Volume leaks, storage limitations

Green hydrogen’s limitations, Young outlines, are that the current production volume is “very small”, with most hydrogen produced being of the carbon-intensive grey and black hydrogen variety.

Green hydrogen also needs conversion to higher energy density products, such as ammonia, so it can be stored and transported over long distances, and to be cost effective – Young says that mega green hydrogen production plants have capital costs in the billions of dollars, and protracted timeframes over decades.

In addition, there is hydrogen leakage to contend with. Hydrogen, being the smallest molecule, is prone to leakage and in the atmosphere, it acts as an indirect greenhouse gas, adding to global warming.

“Green hydrogen technology has no meaningful installed capacity and will take decades to scale up, to refine, and to make it efficient at a multi-gigawatt scale. Currently, the first gigawatt scale pioneering project planned in Saudi Arabia will begin production only in 2026 and it will inevitably have its own start-up issues, as is inherent in pioneering plants.”

Burial and blue hydrogen

Young says that the oil industry is proposing the use of blue hydrogen as an interim measure. This involves burying the carbon dioxide produced by grey hydrogen production underground, using carbon capture and storage (CCS) technology.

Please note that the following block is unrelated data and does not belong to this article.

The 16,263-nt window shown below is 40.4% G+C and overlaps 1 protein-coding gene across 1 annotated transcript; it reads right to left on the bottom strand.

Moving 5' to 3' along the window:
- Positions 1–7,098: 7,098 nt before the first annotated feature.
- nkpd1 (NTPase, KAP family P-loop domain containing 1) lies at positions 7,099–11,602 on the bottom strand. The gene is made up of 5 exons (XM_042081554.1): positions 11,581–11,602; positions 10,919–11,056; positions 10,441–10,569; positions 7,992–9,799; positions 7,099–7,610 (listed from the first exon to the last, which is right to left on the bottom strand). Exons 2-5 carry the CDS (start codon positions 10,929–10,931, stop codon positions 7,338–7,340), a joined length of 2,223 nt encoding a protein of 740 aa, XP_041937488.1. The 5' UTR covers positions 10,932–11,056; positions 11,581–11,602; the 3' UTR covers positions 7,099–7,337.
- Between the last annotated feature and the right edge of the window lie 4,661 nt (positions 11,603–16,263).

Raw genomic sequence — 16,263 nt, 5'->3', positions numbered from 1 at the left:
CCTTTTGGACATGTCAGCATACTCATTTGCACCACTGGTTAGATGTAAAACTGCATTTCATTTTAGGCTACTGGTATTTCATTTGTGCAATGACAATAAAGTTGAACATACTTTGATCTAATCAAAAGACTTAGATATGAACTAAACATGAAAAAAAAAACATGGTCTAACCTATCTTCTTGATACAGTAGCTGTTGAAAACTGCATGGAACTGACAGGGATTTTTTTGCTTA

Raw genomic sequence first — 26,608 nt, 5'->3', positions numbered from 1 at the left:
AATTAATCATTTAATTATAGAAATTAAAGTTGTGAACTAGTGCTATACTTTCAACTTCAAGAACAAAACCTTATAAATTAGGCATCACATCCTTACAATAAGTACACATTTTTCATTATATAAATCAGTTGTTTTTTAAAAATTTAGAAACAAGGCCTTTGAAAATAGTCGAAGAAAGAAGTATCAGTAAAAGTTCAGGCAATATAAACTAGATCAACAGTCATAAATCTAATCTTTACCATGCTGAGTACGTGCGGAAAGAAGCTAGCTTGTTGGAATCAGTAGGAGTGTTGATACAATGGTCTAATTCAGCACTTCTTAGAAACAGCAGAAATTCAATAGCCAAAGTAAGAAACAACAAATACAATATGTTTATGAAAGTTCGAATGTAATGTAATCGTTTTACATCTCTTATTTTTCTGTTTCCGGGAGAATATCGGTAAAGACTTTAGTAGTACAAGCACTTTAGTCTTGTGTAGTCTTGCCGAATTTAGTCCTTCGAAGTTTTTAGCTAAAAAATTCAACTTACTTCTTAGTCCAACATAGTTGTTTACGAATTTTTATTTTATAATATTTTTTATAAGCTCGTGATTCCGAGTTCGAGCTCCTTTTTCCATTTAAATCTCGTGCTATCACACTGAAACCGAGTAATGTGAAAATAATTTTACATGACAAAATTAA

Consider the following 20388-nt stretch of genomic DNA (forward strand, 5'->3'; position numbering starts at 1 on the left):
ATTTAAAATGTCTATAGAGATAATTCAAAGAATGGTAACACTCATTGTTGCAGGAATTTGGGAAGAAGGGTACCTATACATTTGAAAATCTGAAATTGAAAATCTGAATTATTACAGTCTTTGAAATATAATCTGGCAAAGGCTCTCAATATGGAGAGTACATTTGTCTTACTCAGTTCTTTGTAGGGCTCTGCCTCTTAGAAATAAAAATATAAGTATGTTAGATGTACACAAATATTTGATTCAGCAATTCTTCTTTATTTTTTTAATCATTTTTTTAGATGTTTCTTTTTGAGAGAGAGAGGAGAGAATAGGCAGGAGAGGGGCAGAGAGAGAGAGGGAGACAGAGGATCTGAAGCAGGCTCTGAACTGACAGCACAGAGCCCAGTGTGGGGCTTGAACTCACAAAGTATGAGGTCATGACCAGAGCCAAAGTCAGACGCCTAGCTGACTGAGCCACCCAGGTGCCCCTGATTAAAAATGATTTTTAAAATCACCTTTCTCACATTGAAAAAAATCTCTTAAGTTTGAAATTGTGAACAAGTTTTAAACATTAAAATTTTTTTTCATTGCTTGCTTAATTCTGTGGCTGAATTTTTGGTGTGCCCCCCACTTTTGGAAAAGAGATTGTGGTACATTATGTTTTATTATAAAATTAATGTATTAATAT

“Bold forecasts have been made about CCS technology in the past, which have not materialised, and it is costly with only a small number of projects in operation worldwide,” says Young.

More pertinent, Young says the renewed attention on green hydrogen should raise questions of who stands to gain from a green hydrogen boom, taking into consideration the consequences of clouded decision-making and poor investment choices for energy transition plans – South Africa’s included.

“The oil and gas industry has a strong vested interest in promoting green hydrogen to try and ensure their survival. Using hydrogen as a fuel fits with the oil companies’ current business model – they control the fuel production, supply and the wholesale and retail distribution of hydrogen fuel,” Young says.

Commodifying energy

The benefits of green hydrogen, in real terms, come down to appropriate applications. It’s a good choice for nitrogenous fertiliser production, hydrogenation and desulphurisation, for example, but not for domestic heating, jet fuels, or running cars, for which better alternatives exist.

Similar warnings come from Dr Neil Stacey, a Lecturer in the School of Chemical and Metallurgical Engineering. Stacey calls for vigilance, pointing out that the incentives of the major stakeholders do not align with the public interest.

“Energy, in most of its forms, is a centrally controlled commodity produced by a handful of companies and regulated by governments for which energy access is a powerful political tool. Renewable energy disrupts that paradigm by democratising energy access, threatening major sources of revenue and political power. Major corporations and governments share an incentive to either prevent that shift or steer it in a direction that favours their vested interests. And, in the current environment of social media, the tools for influencing public opinion are more potent than ever before,” Stacey says.